Learning at home
Homeschooling is growing with local and national supports
By Linda Smith-Hancharick
Tracy Ruitenberg of West Milford never thought she'd be homeschooling her children. But she is, and she wouldn't have it any other way.
It started more than five years ago when her oldest child was in first grade. The family went on vacation halfway through the school year and Ruitenberg got the work from her son's teacher to bring with them.
"It didn't take us six hours to do the work," she said of the daily assignments.
And that got her thinking of the freedom they could have as a family if they homeschooled. She had a friend who was home schooling and talked to her about it. Although she had never really thought about it before, she figured she would give it a try.
More than five years later, she hasn't looked back.
And then there's Christy Lane's son who went through private and public schools. Years later when her daughter, Emma, was a toddler, she started thinking about homeschooling her. Lane saw a confidence in her daughter she feared would be destroyed if she sat in a classroom with 20 others.
"She is creative, happy, gregarious," said Lane. "My thought was she would have to conform."
Spending time together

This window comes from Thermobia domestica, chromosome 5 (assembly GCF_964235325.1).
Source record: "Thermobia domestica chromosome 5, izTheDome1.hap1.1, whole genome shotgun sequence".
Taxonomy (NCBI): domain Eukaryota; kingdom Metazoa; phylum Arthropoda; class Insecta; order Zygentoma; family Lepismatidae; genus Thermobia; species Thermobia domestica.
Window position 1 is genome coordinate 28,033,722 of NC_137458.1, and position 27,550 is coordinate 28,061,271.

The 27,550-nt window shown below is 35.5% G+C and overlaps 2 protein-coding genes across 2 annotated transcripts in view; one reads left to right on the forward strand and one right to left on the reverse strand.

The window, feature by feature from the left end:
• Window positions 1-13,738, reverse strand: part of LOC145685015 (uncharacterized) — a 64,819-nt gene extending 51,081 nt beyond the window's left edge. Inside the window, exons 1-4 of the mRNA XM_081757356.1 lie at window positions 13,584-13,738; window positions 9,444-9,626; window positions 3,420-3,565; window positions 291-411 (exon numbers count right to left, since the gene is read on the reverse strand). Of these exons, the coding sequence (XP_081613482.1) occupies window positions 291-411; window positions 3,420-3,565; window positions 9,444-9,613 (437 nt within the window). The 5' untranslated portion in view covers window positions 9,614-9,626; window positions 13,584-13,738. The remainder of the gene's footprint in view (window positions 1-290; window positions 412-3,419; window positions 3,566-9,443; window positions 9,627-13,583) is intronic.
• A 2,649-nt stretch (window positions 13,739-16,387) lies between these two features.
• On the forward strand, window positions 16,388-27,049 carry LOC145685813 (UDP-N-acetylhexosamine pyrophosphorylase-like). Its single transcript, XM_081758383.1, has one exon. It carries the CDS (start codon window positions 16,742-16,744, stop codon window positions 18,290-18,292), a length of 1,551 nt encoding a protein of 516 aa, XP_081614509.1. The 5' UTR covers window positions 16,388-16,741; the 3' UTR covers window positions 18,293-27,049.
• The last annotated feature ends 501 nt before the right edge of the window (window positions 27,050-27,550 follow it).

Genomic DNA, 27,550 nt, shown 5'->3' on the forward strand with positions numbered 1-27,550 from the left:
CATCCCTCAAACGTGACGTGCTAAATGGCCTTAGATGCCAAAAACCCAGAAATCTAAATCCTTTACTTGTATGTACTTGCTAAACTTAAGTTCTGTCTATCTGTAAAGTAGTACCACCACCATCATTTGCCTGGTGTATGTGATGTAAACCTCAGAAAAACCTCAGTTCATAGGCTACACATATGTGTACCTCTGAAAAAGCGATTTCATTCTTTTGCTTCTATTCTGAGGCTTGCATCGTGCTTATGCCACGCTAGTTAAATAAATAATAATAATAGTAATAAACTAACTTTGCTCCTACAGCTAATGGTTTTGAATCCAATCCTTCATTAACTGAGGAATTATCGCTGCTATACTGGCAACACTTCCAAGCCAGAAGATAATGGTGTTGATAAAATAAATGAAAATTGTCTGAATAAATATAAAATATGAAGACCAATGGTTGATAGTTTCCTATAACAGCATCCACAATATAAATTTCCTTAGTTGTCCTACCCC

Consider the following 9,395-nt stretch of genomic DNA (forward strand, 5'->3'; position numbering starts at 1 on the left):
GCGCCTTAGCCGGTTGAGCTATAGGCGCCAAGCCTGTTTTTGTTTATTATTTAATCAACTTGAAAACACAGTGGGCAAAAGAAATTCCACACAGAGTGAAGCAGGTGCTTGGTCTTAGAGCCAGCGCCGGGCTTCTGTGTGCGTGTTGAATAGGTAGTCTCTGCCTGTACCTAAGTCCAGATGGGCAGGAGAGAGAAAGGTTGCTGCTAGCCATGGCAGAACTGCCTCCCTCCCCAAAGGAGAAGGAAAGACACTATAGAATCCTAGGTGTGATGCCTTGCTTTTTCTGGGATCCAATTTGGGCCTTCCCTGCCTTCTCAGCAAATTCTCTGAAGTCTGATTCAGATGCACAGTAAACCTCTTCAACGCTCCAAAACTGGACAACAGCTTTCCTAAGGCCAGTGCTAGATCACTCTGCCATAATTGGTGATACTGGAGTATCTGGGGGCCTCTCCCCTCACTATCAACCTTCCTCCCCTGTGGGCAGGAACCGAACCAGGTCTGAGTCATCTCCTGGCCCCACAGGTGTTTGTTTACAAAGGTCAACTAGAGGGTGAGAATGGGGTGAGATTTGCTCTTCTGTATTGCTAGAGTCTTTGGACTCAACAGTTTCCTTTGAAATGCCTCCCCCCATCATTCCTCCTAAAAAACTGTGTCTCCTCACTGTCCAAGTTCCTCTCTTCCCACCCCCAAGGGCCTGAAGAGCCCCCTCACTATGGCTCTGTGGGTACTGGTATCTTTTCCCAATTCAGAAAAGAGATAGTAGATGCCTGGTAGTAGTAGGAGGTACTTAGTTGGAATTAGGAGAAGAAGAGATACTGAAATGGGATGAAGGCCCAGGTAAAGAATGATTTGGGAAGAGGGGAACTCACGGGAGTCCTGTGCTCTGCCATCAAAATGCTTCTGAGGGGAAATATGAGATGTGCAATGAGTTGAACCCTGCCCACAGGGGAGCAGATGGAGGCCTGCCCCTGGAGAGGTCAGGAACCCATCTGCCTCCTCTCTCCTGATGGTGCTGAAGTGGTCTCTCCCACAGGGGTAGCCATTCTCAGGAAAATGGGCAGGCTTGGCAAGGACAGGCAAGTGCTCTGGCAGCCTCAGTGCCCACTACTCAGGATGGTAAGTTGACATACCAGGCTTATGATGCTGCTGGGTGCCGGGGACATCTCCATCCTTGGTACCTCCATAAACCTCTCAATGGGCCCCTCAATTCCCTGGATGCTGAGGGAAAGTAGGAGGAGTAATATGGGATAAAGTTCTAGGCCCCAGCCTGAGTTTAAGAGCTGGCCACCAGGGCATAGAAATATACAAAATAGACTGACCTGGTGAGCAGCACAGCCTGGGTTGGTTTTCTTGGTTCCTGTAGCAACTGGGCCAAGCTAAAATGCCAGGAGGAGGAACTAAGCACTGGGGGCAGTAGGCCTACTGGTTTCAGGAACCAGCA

Ruitenberg has three children entering seventh, fifth and third grades this school year. Quite a handful to teach three different levels, one would think. But Ruitenberg doesn't think so. Her son works very independently; her middle daughter somewhat independently, leaving her plenty of time to work with her youngest daughter in third grade.
They work on the same topic in a subject, just at different levels. Their assignments are just different.
This, she says, is great preparation for college.
"When you get to college, you've got to teach yourself," she said.
They read aloud together, including their Bible, which is an important part of their lessons.
Why homeschool? For Ruitenberg, freedom is a big benefit of homeschooling. It allows them to learn what they want; to focus on the subjects and material they love.
"It is important to teach kids how to learn and the joy of learning," Ruitenberg said.
She also enjoys spending time with them.
"I love being with my kids," said Ruitenberg. "This is time I get to spend with them."
Playing to their strengths
When the time came for Emma, now 10, to go to kindergarten, Lane, also of West Milford, questioned herself.
"But it's been the best thing in the world," she said. "Emma is good with kids of all ages. She reads to younger kids, joins in with older kids. She is very outgoing. I didn't want her to have to conform."
Lane said her daughter likes things because she likes them, not because there's a trend. Homeschooling, she added, makes it easier to nurture individuality.
For example, her daughter took a history class about ancient Egypt. "She knows more about ancient Egypt than most adults," said Lane. "It is taught in an age-approproate way."
Ruitenberg's son has a passion for soccer. Every free moment he has is spent playing.
Her middle daughter loves reading and soccer. She was always very verbal, said her mom, and she plays to her daughter's strengths.
"We always read aloud together. And instead of listening to music in the car, we listen to audio books," she said.
For her youngest, it's gymnastics. Ruitenberg tailors their day to include their activities.